Take these words as you will - an unheeded warning, or a foretelling of things still to come. Just please take this seriously, and stay safe out there today.

"An association of men whose bones and skin are as iron as their will has never yet existed, though that is not to say that it will not come to pass in our day. From the greatest confederacy of nations down to a town meeting or a vestry, there is but one danger for which we as a People are not yet prepared - violence against man, by men who are both man and monster. Steel your heart my friend, for you may be sure that theirs will be.
Thomas Jefferson, letter to John Adams, February, 1811

*Editors note: this particular excerpt is a little vague - its also admittedly possible that Jefferson was talking about vampires or some golem-esque beast for which we simply do not have a name.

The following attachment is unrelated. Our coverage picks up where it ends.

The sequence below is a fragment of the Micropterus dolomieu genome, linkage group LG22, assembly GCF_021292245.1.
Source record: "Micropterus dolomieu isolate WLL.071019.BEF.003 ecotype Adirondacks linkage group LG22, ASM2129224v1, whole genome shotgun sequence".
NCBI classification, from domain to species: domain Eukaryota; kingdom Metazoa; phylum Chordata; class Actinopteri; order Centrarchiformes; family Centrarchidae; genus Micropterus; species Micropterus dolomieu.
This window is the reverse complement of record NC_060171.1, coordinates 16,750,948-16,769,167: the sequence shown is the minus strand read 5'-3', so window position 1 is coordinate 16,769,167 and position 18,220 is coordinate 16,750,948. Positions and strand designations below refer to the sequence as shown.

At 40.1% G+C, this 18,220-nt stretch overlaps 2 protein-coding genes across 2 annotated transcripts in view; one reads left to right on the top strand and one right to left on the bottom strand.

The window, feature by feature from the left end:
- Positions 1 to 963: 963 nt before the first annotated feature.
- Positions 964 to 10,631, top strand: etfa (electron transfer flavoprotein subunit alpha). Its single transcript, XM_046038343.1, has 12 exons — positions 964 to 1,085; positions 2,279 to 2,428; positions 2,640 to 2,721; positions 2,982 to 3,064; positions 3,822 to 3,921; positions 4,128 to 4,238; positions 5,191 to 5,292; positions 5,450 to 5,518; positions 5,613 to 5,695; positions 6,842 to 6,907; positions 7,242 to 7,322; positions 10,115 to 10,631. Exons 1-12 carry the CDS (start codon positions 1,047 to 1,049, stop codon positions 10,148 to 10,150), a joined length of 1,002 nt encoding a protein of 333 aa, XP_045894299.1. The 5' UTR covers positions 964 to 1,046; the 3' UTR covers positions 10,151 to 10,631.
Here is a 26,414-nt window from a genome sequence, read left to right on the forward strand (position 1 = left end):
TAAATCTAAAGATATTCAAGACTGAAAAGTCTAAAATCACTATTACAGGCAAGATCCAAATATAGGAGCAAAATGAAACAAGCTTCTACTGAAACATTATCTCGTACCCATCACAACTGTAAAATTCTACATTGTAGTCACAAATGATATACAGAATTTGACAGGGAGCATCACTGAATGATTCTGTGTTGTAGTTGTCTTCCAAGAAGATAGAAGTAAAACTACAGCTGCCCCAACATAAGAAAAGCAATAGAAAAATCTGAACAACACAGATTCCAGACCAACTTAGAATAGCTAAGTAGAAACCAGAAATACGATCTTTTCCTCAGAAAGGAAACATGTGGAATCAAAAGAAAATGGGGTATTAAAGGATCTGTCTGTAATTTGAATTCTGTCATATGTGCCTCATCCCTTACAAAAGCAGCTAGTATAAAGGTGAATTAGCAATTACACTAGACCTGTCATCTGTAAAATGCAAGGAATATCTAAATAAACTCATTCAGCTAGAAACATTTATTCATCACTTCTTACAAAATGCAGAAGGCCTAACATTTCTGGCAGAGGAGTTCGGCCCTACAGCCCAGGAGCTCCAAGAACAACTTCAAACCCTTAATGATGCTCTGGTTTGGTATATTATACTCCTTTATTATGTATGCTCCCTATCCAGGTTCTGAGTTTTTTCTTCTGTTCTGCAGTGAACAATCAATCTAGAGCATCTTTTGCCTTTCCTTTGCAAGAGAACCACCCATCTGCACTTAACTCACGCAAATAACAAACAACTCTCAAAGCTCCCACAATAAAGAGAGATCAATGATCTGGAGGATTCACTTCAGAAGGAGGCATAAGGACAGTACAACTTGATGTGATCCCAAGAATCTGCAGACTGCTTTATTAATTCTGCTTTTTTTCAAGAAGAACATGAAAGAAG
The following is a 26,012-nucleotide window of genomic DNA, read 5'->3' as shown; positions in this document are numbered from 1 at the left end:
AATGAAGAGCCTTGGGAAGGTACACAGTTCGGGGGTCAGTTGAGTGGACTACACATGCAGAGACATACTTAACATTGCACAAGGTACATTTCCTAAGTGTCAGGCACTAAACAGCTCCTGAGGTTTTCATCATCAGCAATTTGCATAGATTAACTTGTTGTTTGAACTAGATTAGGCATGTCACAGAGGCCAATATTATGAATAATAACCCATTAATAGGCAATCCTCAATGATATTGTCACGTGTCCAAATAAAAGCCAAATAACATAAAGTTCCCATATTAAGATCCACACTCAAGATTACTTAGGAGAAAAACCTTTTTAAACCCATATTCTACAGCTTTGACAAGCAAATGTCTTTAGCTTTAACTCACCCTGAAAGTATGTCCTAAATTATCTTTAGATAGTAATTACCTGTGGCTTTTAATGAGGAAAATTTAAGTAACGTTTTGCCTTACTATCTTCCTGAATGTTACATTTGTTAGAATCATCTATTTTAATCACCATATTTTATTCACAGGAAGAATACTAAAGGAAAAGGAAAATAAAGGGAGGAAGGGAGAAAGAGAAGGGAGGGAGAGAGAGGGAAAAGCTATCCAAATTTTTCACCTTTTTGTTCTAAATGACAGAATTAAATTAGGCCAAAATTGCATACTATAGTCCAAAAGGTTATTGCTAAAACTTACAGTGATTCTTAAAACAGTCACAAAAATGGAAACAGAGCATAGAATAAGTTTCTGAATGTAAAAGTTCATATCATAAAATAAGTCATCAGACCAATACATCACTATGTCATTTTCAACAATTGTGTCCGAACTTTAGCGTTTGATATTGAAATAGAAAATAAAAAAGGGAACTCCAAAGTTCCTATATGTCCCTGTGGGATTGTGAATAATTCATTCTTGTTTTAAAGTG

Tuesday, April 19, 2011

The Timeless Words of Benjamin Franklin

Benjamin Franklin - printer by trade, inventor and statesman by necessity, and notorious womanizer by virtue. Franklin is lauded as one of the most intelligent and downright witty men in history. Countless aphorisms from his famous "Poor Richard's Almanack" are taught to school children as simple, effective lessons. His most memorable quotes grace numerous government buildings, including the offices of the Lost and Founders staff.